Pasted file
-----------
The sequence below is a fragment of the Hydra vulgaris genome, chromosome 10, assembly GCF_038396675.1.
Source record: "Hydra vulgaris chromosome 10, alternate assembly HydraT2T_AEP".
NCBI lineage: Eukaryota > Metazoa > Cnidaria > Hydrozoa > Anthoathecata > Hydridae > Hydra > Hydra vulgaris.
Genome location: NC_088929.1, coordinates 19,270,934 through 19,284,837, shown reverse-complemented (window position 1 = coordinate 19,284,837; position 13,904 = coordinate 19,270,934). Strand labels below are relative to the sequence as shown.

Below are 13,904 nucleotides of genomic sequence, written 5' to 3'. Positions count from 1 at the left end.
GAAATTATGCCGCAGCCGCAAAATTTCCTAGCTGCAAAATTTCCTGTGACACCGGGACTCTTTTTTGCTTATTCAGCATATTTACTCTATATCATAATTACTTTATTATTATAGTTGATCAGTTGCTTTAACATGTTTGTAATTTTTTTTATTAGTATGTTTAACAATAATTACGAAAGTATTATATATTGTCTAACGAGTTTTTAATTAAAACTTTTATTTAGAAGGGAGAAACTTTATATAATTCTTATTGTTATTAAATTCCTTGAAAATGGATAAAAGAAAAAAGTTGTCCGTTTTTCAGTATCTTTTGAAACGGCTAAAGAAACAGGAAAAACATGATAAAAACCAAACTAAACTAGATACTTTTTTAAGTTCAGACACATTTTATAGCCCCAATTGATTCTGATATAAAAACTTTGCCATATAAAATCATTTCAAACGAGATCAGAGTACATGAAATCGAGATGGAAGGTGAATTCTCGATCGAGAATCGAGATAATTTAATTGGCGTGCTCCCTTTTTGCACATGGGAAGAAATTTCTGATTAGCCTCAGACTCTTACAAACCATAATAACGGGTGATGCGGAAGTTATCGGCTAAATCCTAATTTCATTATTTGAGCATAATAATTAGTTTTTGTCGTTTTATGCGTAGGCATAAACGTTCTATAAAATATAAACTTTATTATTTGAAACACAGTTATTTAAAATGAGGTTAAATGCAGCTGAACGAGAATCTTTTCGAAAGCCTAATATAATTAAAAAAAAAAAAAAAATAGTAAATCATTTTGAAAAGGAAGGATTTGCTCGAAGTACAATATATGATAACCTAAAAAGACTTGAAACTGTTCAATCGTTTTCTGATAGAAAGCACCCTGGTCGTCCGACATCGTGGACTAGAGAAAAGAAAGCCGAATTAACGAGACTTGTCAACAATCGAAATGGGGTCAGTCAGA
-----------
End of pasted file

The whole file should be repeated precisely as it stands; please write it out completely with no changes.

The sequence below is a fragment of the Hydra vulgaris genome, chromosome 10, assembly GCF_038396675.1.
Source record: "Hydra vulgaris chromosome 10, alternate assembly HydraT2T_AEP".
NCBI lineage: Eukaryota > Metazoa > Cnidaria > Hydrozoa > Anthoathecata > Hydridae > Hydra > Hydra vulgaris.
Genome location: NC_088929.1, coordinates 19,270,934 through 19,284,837, shown reverse-complemented (window position 1 = coordinate 19,284,837; position 13,904 = coordinate 19,270,934). Strand labels below are relative to the sequence as shown.

Below are 13,904 nucleotides of genomic sequence, written 5' to 3'. Positions count from 1 at the left end.
GAAATTATGCCGCAGCCGCAAAATTTCCTAGCTGCAAAATTTCCTGTGACACCGGGACTCTTTTTTGCTTATTCAGCATATTTACTCTATATCATAATTACTTTATTATTATAGTTGATCAGTTGCTTTAACATGTTTGTAATTTTTTTTATTAGTATGTTTAACAATAATTACGAAAGTATTATATATTGTCTAACGAGTTTTTAATTAAAACTTTTATTTAGAAGGGAGAAACTTTATATAATTCTTATTGTTATTAAATTCCTTGAAAATGGATAAAAGAAAAAAGTTGTCCGTTTTTCAGTATCTTTTGAAACGGCTAAAGAAACAGGAAAAACATGATAAAAACCAAACTAAACTAGATACTTTTTTAAGTTCAGACACATTTTATAGCCCCAATTGATTCTGATATAAAAACTTTGCCATATAAAATCATTTCAAACGAGATCAGAGTACATGAAATCGAGATGGAAGGTGAATTCTCGATCGAGAATCGAGATAATTTAATTGGCGTGCTCCCTTTTTGCACATGGGAAGAAATTTCTGATTAGCCTCAGACTCTTACAAACCATAATAACGGGTGATGCGGAAGTTATCGGCTAAATCCTAATTTCATTATTTGAGCATAATAATTAGTTTTTGTCGTTTTATGCGTAGGCATAAACGTTCTATAAAATATAAACTTTATTATTTGAAACACAGTTATTTAAAATGAGGTTAAATGCAGCTGAACGAGAATCTTTTCGAAAGCCTAATATAATTAAAAAAAAAAAAAAAATAGTAAATCATTTTGAAAAGGAAGGATTTGCTCGAAGTACAATATATGATAACCTAAAAAGACTTGAAACTGTTCAATCGTTTTCTGATAGAAAGCACCCTGGTCGTCCGACATCGTGGACTAGAGAAAAGAAAGCCGAATTAACGAGACTTGTCAACAATCGAAATGGGGTCAGTCAGA